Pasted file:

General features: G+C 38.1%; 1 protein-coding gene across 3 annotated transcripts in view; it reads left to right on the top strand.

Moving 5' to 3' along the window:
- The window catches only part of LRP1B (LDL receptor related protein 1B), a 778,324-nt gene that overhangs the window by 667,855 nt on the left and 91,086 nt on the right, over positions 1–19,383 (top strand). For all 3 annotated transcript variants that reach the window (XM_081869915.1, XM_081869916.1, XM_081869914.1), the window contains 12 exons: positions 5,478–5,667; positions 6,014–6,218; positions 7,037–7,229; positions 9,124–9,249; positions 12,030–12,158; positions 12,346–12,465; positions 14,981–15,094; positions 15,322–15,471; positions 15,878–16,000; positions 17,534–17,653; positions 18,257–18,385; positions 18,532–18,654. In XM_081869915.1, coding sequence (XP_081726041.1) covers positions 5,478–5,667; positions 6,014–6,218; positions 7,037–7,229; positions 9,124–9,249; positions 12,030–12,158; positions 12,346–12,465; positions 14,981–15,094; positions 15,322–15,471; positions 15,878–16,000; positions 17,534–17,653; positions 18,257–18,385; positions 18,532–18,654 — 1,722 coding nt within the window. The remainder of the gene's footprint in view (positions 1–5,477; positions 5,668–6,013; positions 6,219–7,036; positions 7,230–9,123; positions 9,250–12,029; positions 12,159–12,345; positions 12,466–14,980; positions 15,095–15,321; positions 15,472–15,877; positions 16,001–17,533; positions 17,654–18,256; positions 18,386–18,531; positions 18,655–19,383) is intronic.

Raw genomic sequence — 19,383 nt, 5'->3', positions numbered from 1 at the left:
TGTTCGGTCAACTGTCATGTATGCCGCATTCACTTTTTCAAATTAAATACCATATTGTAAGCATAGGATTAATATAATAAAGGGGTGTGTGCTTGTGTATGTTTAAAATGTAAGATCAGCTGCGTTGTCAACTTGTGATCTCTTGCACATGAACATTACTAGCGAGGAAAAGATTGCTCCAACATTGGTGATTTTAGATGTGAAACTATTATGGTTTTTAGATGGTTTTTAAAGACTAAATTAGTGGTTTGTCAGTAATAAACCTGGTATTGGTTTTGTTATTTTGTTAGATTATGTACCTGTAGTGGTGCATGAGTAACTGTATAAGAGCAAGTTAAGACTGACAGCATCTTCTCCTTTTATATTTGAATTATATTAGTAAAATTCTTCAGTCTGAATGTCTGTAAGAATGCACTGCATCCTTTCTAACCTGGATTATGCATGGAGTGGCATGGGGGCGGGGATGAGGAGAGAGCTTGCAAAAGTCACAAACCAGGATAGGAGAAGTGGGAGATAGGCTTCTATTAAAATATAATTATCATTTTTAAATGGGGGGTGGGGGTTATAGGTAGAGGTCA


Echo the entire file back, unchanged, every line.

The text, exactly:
General features: G+C 38.1%; 1 protein-coding gene across 3 annotated transcripts in view; it reads left to right on the top strand.

Moving 5' to 3' along the window:
- The window catches only part of LRP1B (LDL receptor related protein 1B), a 778,324-nt gene that overhangs the window by 667,855 nt on the left and 91,086 nt on the right, over positions 1–19,383 (top strand). For all 3 annotated transcript variants that reach the window (XM_081869915.1, XM_081869916.1, XM_081869914.1), the window contains 12 exons: positions 5,478–5,667; positions 6,014–6,218; positions 7,037–7,229; positions 9,124–9,249; positions 12,030–12,158; positions 12,346–12,465; positions 14,981–15,094; positions 15,322–15,471; positions 15,878–16,000; positions 17,534–17,653; positions 18,257–18,385; positions 18,532–18,654. In XM_081869915.1, coding sequence (XP_081726041.1) covers positions 5,478–5,667; positions 6,014–6,218; positions 7,037–7,229; positions 9,124–9,249; positions 12,030–12,158; positions 12,346–12,465; positions 14,981–15,094; positions 15,322–15,471; positions 15,878–16,000; positions 17,534–17,653; positions 18,257–18,385; positions 18,532–18,654 — 1,722 coding nt within the window. The remainder of the gene's footprint in view (positions 1–5,477; positions 5,668–6,013; positions 6,219–7,036; positions 7,230–9,123; positions 9,250–12,029; positions 12,159–12,345; positions 12,466–14,980; positions 15,095–15,321; positions 15,472–15,877; positions 16,001–17,533; positions 17,654–18,256; positions 18,386–18,531; positions 18,655–19,383) is intronic.

Raw genomic sequence — 19,383 nt, 5'->3', positions numbered from 1 at the left:
TGTTCGGTCAACTGTCATGTATGCCGCATTCACTTTTTCAAATTAAATACCATATTGTAAGCATAGGATTAATATAATAAAGGGGTGTGTGCTTGTGTATGTTTAAAATGTAAGATCAGCTGCGTTGTCAACTTGTGATCTCTTGCACATGAACATTACTAGCGAGGAAAAGATTGCTCCAACATTGGTGATTTTAGATGTGAAACTATTATGGTTTTTAGATGGTTTTTAAAGACTAAATTAGTGGTTTGTCAGTAATAAACCTGGTATTGGTTTTGTTATTTTGTTAGATTATGTACCTGTAGTGGTGCATGAGTAACTGTATAAGAGCAAGTTAAGACTGACAGCATCTTCTCCTTTTATATTTGAATTATATTAGTAAAATTCTTCAGTCTGAATGTCTGTAAGAATGCACTGCATCCTTTCTAACCTGGATTATGCATGGAGTGGCATGGGGGCGGGGATGAGGAGAGAGCTTGCAAAAGTCACAAACCAGGATAGGAGAAGTGGGAGATAGGCTTCTATTAAAATATAATTATCATTTTTAAATGGGGGGTGGGGGTTATAGGTAGAGGTCA